Gary Busey, all of which means that a bored viewer can draw up the equivalent
of one of those March Madness basketball brackets as the inevitable one-on-one
acting face-offs consecutively unfurl: Seagal vs. Busey! Busey vs. Eleniak!
Eleniak vs. Seagal! Busey vs. Jones! Seagal vs. Busey II! etc., etc. Once
Seagal gallantly drapes his jacket over Eleniak’s formidable pastries,
you know they’re not reappearing and that you have to devise your own amusements
from here until that inevitable Seagal vs. Jones showdown that ends with
Seagal stabbing Jones in the head and then shoving his face through a computer
Oh, spoiler alert. I guess. Sorry.
On Deadly Ground (1994)
For aficionados of Seagalobilia, this is his crowning achievement—and the
overstuffed oration that he delivers in the denouement the crown jewel.
The success of his early work accorded Seagal momentary status as a fully
puffed-up action figure of Stallonian stature. In this brief window of
time he could get anything he wanted, and what he wanted—God bless his
soul—was total creative control on production of a major motion picture.
He insisted on directing and starring. He wanted his giant cake and wanted
to eat it too, in other words.
What can I hope to say about this movie that hasn’t been said by critics far more capable than I? Even the righteous professionalism of the author of the film’s Wikipedia page seems to fight a to-and-fro losing battle with the urge to mock, as evidenced
by the section-heading “References to Testicles” tucked smack between the
more traditional “Cast” and “Critical Response.”4
After the obligatory botched-killing-and-leaving-for-dead of Seagal’s character, “Forrest Taft,” at the end of Act One, Act Two opens with a fabulous, hallucinatory Vision Quest sequence occurring, supposedly, in the tent of Eskimos nursing him back to health (with Joan Chen filling the LeBrock smock), into which so much loopy imagery is crammed that it seems criminal that they didn’t at least ring up Eleniak and her baker to see if they were free. But of course, it all comes down to that environmental speech at the end. Let’s let that poor Wikipedia workhorse out of his stable here. Trust me, he tried so gamely, so very very gamely, to adhere to company standards of impartiality, but Seagal just overwhelmed him:
As an epilogue, Taft, far from being arrested for sabotage and multiple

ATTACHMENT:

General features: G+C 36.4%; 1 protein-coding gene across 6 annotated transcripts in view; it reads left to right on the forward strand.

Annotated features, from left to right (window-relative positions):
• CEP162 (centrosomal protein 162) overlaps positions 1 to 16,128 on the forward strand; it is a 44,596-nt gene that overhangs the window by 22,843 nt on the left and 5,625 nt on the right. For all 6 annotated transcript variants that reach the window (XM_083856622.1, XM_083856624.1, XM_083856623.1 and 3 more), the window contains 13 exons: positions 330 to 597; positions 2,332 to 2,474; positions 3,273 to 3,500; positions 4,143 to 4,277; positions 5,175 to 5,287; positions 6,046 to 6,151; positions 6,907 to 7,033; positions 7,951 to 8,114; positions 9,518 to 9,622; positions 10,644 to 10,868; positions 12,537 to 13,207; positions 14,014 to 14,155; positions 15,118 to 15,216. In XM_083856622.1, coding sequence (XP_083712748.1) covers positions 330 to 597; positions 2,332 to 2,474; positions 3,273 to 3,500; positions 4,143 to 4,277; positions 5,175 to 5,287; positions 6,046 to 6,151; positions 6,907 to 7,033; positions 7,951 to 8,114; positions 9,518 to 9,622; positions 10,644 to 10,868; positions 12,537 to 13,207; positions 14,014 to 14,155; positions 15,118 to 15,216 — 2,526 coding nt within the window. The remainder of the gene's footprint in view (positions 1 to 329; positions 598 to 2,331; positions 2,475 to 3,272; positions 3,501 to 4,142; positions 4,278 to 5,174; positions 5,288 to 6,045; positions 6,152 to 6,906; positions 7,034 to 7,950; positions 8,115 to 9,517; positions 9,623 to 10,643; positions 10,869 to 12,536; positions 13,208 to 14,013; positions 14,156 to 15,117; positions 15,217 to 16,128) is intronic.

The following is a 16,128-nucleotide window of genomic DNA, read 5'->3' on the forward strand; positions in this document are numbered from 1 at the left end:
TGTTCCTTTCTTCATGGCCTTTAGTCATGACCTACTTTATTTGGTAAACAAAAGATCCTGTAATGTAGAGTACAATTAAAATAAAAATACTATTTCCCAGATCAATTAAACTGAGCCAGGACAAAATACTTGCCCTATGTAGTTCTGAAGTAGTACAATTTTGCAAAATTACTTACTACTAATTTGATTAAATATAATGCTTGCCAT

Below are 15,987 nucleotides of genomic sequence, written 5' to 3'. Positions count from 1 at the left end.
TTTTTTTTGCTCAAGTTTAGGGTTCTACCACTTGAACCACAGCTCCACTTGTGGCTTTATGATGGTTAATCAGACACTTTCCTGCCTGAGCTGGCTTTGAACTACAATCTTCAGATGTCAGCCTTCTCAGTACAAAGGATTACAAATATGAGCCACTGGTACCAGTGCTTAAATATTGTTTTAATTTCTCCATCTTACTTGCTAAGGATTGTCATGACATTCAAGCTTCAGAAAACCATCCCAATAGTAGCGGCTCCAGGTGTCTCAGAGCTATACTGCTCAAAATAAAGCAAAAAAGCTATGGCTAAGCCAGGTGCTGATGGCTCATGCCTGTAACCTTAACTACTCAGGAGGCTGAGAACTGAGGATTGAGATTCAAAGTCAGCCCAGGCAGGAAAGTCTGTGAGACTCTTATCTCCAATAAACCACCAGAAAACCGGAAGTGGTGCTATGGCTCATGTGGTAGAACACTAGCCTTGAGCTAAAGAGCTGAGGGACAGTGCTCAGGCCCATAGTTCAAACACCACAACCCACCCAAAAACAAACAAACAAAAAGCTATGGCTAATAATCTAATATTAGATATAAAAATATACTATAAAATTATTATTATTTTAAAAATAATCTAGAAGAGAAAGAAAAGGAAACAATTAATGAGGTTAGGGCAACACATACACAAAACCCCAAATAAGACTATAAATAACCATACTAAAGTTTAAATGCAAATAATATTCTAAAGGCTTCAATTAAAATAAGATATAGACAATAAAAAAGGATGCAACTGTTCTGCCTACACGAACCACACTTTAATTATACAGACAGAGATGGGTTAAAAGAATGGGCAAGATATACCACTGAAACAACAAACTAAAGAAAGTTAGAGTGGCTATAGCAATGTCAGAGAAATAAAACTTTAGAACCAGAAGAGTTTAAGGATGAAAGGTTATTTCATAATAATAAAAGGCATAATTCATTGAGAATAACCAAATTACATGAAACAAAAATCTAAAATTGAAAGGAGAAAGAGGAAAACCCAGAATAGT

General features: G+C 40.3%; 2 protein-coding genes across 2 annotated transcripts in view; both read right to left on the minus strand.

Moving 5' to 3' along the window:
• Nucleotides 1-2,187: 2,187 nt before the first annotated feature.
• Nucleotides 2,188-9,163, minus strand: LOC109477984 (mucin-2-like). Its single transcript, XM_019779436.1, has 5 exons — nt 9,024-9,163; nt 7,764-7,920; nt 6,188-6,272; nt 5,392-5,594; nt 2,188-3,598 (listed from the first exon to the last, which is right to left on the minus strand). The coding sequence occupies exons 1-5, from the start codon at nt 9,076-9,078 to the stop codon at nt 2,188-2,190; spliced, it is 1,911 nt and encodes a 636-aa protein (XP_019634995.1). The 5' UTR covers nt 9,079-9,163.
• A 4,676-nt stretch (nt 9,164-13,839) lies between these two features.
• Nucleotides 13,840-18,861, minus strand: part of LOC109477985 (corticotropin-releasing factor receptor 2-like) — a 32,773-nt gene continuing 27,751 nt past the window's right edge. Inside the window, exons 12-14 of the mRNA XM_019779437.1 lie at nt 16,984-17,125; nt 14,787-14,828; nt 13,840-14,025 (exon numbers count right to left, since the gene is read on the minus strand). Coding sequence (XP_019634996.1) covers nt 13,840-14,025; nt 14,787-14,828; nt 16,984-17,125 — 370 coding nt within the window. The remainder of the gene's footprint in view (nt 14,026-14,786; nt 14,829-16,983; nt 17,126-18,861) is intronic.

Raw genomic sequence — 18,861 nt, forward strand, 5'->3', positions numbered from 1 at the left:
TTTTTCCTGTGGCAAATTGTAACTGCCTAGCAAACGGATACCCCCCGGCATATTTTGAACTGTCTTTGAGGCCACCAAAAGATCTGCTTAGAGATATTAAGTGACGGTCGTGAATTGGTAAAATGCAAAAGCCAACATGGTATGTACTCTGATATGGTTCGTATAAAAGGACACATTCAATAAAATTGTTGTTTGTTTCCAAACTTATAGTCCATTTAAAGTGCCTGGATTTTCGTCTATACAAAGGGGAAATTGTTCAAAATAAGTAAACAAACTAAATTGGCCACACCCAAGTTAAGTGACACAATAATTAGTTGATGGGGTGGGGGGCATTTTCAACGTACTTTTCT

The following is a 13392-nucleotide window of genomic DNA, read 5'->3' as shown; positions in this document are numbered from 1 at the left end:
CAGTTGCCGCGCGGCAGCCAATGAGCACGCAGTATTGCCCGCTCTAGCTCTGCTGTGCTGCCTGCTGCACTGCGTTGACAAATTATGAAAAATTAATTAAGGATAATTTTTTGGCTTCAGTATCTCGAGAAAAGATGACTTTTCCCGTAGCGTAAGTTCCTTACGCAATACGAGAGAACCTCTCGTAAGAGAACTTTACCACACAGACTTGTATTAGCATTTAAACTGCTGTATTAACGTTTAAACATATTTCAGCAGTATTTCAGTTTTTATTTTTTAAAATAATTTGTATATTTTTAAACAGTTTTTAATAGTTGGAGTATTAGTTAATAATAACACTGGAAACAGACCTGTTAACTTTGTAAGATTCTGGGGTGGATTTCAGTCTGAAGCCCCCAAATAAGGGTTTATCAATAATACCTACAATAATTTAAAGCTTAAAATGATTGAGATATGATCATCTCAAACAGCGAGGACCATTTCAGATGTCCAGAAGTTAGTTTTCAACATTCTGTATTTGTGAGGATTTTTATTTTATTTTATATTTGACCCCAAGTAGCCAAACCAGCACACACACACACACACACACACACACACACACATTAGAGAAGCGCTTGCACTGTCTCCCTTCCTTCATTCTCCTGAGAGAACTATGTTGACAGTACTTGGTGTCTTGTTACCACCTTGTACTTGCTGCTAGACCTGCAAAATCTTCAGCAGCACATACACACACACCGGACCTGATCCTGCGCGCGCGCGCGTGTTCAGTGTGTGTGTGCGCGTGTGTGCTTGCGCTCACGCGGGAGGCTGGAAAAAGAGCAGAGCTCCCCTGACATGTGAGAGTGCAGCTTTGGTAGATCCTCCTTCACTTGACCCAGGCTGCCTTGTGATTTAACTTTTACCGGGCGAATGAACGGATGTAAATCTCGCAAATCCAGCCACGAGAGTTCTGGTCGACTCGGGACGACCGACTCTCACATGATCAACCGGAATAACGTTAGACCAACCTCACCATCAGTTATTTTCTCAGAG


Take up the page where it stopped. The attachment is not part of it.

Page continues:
murders (self defense), is asked to deliver a speech at the Alaska State
Capitol about the dangers of oil pollution, and the companies that are
endangering the ecosystem. This speech is reminiscent of Charlie Chaplin's
monologue at the end of The Great Dictator…
I would have gone with “reminiscent of a bagpipe concerto performed by
an amateur senior citizens in a wind tunnel,” but that’s just me.
Under Siege 2: Dark Territory (1995)
a/k/a “Die Hard on a Train.”
By government fiat, this was aired at three-month intervals on prime-time
TV in Japan throughout the latter half of the Nineties. At NU in that period
I had a colleague, a corpulent, hairless fellow who resembled a gigantic,
cantankerous fetus. Apart from a desire to spend long periods gestating,
I had nothing in common with this person and passed many a lunch hour with
him in awkward silence until we discovered our shared passion for Steven
Seagal films. Our bonding nearly reached Starsky-Hutchian levels the day
following yet anotherUnder Siege 2 airing.
“...And you know the sequence where he gets thrown off the train and has
to figure out a way to catch up and get back on it?”
“Right, right. I mean, how many times has James Bond alone worked that cliché?”
“So he hotwires a truck and high-tails it after the train…”
“And there just happens to be an uphill grade right along the tracks, so that the truck is higher up than the train…”
“Hee-hee! And he jams a stick onto the accelerator, then climbs out the window while the speeding truck magically keeps going straight…”
“And jumps from the truck onto the top of the speeding train…”
“And lands on his feet!”
“Oh, isn’t Seagal just the best?”
“None of that athletic dangling-by-an-arm business for him, no sir-ree.”
Executive Decision (1996)
Following Above the Law (1988), Marked for Death (1990), Out for Justice (1991), and the early career pillars cited above, this marked Seagal’s bold foray into films without prepositions.5
At this point in his career, he had inspired various reactions to his body
of work. For every person like me and my giant fetus friend who reveled
in his every effort, surely there was a sour moviegoer out there who took